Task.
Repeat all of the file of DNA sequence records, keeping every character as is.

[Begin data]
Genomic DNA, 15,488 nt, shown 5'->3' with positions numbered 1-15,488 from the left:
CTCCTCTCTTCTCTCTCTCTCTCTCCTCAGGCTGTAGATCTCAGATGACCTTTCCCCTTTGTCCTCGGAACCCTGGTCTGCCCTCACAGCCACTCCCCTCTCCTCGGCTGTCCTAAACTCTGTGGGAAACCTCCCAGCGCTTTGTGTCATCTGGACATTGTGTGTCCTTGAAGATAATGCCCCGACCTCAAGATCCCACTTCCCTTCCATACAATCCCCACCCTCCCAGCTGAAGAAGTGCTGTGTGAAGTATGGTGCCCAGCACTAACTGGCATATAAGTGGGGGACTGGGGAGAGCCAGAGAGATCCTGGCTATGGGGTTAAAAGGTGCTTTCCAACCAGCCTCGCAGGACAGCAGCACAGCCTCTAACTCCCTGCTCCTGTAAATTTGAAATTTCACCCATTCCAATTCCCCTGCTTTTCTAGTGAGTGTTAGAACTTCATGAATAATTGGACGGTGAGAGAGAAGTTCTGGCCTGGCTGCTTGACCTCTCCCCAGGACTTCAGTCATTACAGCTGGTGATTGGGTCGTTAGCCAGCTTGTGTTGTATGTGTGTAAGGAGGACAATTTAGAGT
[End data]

Genomic DNA, 15,488 nt, shown 5'->3' with positions numbered 1-15,488 from the left:
CTCCTCTCTTCTCTCTCTCTCTCTCCTCAGGCTGTAGATCTCAGATGACCTTTCCCCTTTGTCCTCGGAACCCTGGTCTGCCCTCACAGCCACTCCCCTCTCCTCGGCTGTCCTAAACTCTGTGGGAAACCTCCCAGCGCTTTGTGTCATCTGGACATTGTGTGTCCTTGAAGATAATGCCCCGACCTCAAGATCCCACTTCCCTTCCATACAATCCCCACCCTCCCAGCTGAAGAAGTGCTGTGTGAAGTATGGTGCCCAGCACTAACTGGCATATAAGTGGGGGACTGGGGAGAGCCAGAGAGATCCTGGCTATGGGGTTAAAAGGTGCTTTCCAACCAGCCTCGCAGGACAGCAGCACAGCCTCTAACTCCCTGCTCCTGTAAATTTGAAATTTCACCCATTCCAATTCCCCTGCTTTTCTAGTGAGTGTTAGAACTTCATGAATAATTGGACGGTGAGAGAGAAGTTCTGGCCTGGCTGCTTGACCTCTCCCCAGGACTTCAGTCATTACAGCTGGTGATTGGGTCGTTAGCCAGCTTGTGTTGTATGTGTGTAAGGAGGACAATTTAGAGT